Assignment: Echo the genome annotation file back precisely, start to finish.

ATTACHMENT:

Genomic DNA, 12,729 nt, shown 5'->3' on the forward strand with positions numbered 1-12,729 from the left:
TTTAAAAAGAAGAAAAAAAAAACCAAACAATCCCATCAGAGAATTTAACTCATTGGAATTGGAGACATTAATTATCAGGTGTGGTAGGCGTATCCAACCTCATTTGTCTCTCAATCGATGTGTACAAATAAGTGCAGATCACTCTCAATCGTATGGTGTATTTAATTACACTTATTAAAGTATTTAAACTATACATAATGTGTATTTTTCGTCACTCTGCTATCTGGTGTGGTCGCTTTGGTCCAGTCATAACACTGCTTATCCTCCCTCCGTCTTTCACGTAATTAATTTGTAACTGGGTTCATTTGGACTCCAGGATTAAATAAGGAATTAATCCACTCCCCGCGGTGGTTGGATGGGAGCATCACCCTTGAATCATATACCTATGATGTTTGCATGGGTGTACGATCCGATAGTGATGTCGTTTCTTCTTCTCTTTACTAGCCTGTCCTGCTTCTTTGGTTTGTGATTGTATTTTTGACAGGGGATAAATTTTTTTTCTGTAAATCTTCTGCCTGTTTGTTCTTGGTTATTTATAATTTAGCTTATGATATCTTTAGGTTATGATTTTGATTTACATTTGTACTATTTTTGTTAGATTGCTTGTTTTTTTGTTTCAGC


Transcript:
Genomic DNA, 12,729 nt, shown 5'->3' on the forward strand with positions numbered 1-12,729 from the left:
TTTAAAAAGAAGAAAAAAAAAACCAAACAATCCCATCAGAGAATTTAACTCATTGGAATTGGAGACATTAATTATCAGGTGTGGTAGGCGTATCCAACCTCATTTGTCTCTCAATCGATGTGTACAAATAAGTGCAGATCACTCTCAATCGTATGGTGTATTTAATTACACTTATTAAAGTATTTAAACTATACATAATGTGTATTTTTCGTCACTCTGCTATCTGGTGTGGTCGCTTTGGTCCAGTCATAACACTGCTTATCCTCCCTCCGTCTTTCACGTAATTAATTTGTAACTGGGTTCATTTGGACTCCAGGATTAAATAAGGAATTAATCCACTCCCCGCGGTGGTTGGATGGGAGCATCACCCTTGAATCATATACCTATGATGTTTGCATGGGTGTACGATCCGATAGTGATGTCGTTTCTTCTTCTCTTTACTAGCCTGTCCTGCTTCTTTGGTTTGTGATTGTATTTTTGACAGGGGATAAATTTTTTTTCTGTAAATCTTCTGCCTGTTTGTTCTTGGTTATTTATAATTTAGCTTATGATATCTTTAGGTTATGATTTTGATTTACATTTGTACTATTTTTGTTAGATTGCTTGTTTTTTTGTTTCAGC